Chelsea under attack

Progress? What progress? At our hearts we’re still a street mob baying for blood, be it the arena in Rome, witchhunts in Salem or Chelsea’s form in the 2006-2007 Premiership season.

Chelsea and Mourinho are under tremendous pressure, all of it created and exploited by the English media.

Rumours of a massive rift between Mourinho and Chelsea are rife, fuelled by Mourinho’s blunt comments to the press, Shevchenko’s fitness and Chelsea’s unwillingness to splash money on a stop-gap solution to Chelsea’s defensive troubles (oh, the horror of Chelsea refusing to spend money!).

I’ll talk about one or two of these points in more detail, but let’s get the basics straight.

Is it wrong that Chelsea are being prudent in the transfer market?

Absolutely not! The club has a prerogative to think long-term and not make purchases for short-term impact. This prudence also means that Chelsea should not pay ‘too much’ over the top for players – and thus Chelsea’s decision not to pursue Ben Haim after a 2 mil deal was rejected by Bolton. I think they’ve taken an admirable stance and seeing that they’re good to finish at least second in the Premiership, Chelsea should think long-term and not be rushed into expensive buys.

Is Mourinho leaving?

Why would the most successful manager in Chelsea’s history be shown the door? Mourinho, like other managers, has made his share of bad transfer buys but his man management skills mean he’s still first choice for Chelsea’s top brass.

Mourinho has talked about ‘needing support’ from the owners and the management, which could be a reference to anything from team selection to backing in the press. Understandably, Kenyon has talked to the press about this and publicly confirmed Chelsea’s support for the manager, a smart move although it may have come a bit late.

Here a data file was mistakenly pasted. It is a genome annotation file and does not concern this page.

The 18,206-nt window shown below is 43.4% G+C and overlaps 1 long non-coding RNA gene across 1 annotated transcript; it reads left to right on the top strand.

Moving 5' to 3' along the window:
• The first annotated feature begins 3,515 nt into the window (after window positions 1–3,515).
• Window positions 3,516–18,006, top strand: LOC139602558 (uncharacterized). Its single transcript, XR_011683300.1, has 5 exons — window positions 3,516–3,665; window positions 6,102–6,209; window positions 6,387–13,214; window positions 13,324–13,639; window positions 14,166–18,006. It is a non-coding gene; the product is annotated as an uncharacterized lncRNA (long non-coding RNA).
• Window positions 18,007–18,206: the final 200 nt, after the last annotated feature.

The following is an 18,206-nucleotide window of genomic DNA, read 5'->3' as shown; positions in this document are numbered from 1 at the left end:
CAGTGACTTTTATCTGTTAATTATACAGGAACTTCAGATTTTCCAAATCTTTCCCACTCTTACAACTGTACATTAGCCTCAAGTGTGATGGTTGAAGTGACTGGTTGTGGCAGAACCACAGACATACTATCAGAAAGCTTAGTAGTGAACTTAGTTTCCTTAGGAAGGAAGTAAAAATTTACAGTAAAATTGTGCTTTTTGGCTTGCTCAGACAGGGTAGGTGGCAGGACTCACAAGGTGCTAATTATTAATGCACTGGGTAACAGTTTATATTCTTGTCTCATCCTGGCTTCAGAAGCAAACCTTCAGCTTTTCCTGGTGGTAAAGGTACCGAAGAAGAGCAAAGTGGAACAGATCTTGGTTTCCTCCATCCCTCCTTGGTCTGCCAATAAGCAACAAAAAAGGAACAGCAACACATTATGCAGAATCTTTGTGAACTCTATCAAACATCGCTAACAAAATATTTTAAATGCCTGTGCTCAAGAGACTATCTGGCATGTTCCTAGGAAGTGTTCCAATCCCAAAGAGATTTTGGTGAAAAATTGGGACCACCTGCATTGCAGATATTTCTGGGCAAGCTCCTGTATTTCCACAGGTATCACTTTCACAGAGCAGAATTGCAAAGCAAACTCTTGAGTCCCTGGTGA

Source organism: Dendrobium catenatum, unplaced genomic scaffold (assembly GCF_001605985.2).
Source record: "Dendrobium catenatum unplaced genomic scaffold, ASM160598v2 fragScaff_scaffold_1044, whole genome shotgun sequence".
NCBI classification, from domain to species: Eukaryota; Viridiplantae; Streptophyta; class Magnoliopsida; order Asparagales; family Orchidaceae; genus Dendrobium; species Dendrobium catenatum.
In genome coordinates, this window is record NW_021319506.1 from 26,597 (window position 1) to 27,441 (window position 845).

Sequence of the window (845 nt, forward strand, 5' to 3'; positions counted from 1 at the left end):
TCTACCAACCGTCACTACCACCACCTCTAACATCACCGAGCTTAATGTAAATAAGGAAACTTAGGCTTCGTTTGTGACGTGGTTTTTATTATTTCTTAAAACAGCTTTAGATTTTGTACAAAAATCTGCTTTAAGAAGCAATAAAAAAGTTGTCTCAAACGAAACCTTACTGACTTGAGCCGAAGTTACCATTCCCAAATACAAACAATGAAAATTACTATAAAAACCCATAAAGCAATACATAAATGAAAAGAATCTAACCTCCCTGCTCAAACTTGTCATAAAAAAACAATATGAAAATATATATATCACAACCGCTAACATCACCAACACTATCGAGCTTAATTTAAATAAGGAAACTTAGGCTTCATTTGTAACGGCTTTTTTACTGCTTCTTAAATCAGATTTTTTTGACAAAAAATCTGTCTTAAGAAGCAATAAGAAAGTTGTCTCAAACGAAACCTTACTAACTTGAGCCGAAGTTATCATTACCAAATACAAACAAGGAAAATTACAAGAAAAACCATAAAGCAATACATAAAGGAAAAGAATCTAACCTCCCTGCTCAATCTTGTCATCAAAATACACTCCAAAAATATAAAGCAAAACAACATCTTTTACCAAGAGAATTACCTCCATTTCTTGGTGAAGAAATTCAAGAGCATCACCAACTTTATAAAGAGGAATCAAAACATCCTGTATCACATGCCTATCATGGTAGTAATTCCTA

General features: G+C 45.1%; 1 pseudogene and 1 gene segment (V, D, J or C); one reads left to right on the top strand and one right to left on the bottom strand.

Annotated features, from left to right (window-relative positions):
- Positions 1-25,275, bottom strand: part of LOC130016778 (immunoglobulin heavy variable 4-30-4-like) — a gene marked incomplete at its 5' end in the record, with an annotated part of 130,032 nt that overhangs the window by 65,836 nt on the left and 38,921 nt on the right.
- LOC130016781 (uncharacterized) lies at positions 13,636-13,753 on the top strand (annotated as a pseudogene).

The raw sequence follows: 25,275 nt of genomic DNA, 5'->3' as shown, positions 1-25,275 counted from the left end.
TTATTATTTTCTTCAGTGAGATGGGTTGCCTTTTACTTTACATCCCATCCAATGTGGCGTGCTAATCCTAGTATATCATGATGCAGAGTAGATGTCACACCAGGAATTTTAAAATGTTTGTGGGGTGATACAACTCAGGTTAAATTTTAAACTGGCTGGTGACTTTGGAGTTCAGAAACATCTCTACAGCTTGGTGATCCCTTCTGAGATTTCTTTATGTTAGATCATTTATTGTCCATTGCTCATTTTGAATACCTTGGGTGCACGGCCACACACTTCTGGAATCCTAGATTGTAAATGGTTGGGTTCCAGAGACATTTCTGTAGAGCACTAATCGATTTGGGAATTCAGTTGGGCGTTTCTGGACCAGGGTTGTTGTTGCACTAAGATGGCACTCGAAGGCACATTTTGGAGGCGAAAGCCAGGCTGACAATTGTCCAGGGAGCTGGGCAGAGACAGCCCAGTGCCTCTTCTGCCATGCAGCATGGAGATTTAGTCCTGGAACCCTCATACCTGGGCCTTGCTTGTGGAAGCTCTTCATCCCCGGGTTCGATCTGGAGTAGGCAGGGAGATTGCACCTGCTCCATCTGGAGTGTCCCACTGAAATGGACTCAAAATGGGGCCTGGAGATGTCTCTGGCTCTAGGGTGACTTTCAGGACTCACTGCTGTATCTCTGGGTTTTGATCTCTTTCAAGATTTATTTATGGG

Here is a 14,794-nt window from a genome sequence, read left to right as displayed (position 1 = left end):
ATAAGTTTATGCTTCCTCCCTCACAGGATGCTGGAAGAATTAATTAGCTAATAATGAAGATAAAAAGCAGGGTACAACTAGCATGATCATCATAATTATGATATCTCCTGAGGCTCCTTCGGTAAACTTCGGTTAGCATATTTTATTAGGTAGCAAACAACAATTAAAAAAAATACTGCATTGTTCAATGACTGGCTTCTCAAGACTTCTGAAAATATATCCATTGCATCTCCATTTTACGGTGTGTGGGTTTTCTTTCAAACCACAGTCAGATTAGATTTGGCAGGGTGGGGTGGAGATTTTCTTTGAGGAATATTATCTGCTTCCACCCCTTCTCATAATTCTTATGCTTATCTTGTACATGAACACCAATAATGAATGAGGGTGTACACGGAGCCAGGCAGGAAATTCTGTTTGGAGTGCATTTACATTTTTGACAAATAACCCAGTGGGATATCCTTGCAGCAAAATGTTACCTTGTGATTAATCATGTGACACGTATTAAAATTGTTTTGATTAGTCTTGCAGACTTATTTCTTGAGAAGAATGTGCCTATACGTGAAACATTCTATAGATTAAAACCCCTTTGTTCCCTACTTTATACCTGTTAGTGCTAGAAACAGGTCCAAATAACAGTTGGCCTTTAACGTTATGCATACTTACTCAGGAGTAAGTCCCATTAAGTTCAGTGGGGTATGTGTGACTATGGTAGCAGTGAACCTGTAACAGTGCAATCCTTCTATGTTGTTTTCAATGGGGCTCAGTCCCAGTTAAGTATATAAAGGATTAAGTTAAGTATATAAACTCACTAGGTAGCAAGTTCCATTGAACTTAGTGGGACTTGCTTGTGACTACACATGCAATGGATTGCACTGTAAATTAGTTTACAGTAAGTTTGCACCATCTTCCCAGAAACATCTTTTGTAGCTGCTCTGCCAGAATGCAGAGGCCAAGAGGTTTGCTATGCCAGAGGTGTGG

The only three reasons I see Mourinho leaving for are:

1) A major disagreement with the club management – this includes Kenyon as well as Abramovich
2) The incessant media attention
3) If he’s offered a coaching job he can’t refuse, like Barca (little chance of that happening though), Madrid, Milan / Inter, or Portugal.

All parties are doing their best to avoid option 1, and while the media would love nothing less than a bloodbath at Chelsea and a dissolution of the bonds that hold the club together, I don’t see this happening, especially after Terry made a public show of supporting the manager AND so did Shevchenko.

Option 3 – more of a chance, but it would take a spectacular offer to take Mourinho away from Chelsea. Milan looks like the most likely option but why would he move now when he’s still got so much to do at Chelsea?

Option 2 – there are signs that the media war on Chelsea has gotten to Mourinho, but it’s the price of being rich and being that damned good, and Mourinho will grit his teeth and bear through it.

Should we cut Shevchenko some slack?

Such claims cheapen football, and are usually not even worth mentioning. However, this particular rumour (rather, Sheva’s response to it) does underscore the respect Shevchenko has for Mourinho, as well as remind us that it’s less about Sheva’s friendship with Abramovich than about the 31 mil Chelsea paid Milan for a striker that’s scored just 3 goals so far.

You can’t ask more from a player than to give his best in training and on the pitch. If he doesn’t fit in with Mourinho’s plans then he can either leave the club (which is not an option) or he can get on the training pitch and adapt his game. That’s what he seems to be trying to do, and hopefully it can work out.

I seriously doubt that Mourinho is the sort of player to hold grudges against his players the way Ferguson has done in the past. Last season Gallas was more at odds with the club management than Mourinho (not that it made things easier between them) and even now it’s more of an issue between the manager and the management than the player and the manager.

So let’s cut Sheva some slack, shall we? He might actually start playing better once the pressure wears off a bit.

Ditto for Chelsea.

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